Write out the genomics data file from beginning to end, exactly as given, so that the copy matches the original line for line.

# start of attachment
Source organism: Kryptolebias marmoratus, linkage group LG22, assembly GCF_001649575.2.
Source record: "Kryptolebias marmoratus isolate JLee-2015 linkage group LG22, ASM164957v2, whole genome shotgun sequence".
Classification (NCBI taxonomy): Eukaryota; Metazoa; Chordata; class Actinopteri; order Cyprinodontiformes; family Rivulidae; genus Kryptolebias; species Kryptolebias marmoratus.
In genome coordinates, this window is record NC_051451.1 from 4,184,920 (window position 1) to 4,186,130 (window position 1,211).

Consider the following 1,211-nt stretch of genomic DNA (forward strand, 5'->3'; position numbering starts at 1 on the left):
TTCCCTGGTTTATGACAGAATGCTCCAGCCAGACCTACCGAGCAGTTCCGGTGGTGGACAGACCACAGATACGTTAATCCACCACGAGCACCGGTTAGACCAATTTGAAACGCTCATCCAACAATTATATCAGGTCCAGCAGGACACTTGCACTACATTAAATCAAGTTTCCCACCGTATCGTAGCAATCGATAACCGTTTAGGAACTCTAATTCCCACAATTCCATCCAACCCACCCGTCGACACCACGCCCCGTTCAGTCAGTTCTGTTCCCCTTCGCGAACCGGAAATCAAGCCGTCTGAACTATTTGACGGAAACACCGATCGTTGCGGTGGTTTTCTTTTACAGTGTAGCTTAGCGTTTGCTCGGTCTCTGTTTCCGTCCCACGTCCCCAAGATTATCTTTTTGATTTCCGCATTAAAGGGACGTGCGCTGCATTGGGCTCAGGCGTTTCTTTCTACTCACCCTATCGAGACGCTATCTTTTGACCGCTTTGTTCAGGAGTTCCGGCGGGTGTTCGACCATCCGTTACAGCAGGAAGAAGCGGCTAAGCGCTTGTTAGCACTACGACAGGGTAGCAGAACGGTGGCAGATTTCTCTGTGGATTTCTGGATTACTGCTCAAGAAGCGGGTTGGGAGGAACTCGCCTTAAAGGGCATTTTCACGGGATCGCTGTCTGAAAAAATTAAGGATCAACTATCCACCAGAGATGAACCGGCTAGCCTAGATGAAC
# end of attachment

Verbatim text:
Source organism: Kryptolebias marmoratus, linkage group LG22, assembly GCF_001649575.2.
Source record: "Kryptolebias marmoratus isolate JLee-2015 linkage group LG22, ASM164957v2, whole genome shotgun sequence".
Classification (NCBI taxonomy): Eukaryota; Metazoa; Chordata; class Actinopteri; order Cyprinodontiformes; family Rivulidae; genus Kryptolebias; species Kryptolebias marmoratus.
In genome coordinates, this window is record NC_051451.1 from 4,184,920 (window position 1) to 4,186,130 (window position 1,211).

Consider the following 1,211-nt stretch of genomic DNA (forward strand, 5'->3'; position numbering starts at 1 on the left):
TTCCCTGGTTTATGACAGAATGCTCCAGCCAGACCTACCGAGCAGTTCCGGTGGTGGACAGACCACAGATACGTTAATCCACCACGAGCACCGGTTAGACCAATTTGAAACGCTCATCCAACAATTATATCAGGTCCAGCAGGACACTTGCACTACATTAAATCAAGTTTCCCACCGTATCGTAGCAATCGATAACCGTTTAGGAACTCTAATTCCCACAATTCCATCCAACCCACCCGTCGACACCACGCCCCGTTCAGTCAGTTCTGTTCCCCTTCGCGAACCGGAAATCAAGCCGTCTGAACTATTTGACGGAAACACCGATCGTTGCGGTGGTTTTCTTTTACAGTGTAGCTTAGCGTTTGCTCGGTCTCTGTTTCCGTCCCACGTCCCCAAGATTATCTTTTTGATTTCCGCATTAAAGGGACGTGCGCTGCATTGGGCTCAGGCGTTTCTTTCTACTCACCCTATCGAGACGCTATCTTTTGACCGCTTTGTTCAGGAGTTCCGGCGGGTGTTCGACCATCCGTTACAGCAGGAAGAAGCGGCTAAGCGCTTGTTAGCACTACGACAGGGTAGCAGAACGGTGGCAGATTTCTCTGTGGATTTCTGGATTACTGCTCAAGAAGCGGGTTGGGAGGAACTCGCCTTAAAGGGCATTTTCACGGGATCGCTGTCTGAAAAAATTAAGGATCAACTATCCACCAGAGATGAACCGGCTAGCCTAGATGAAC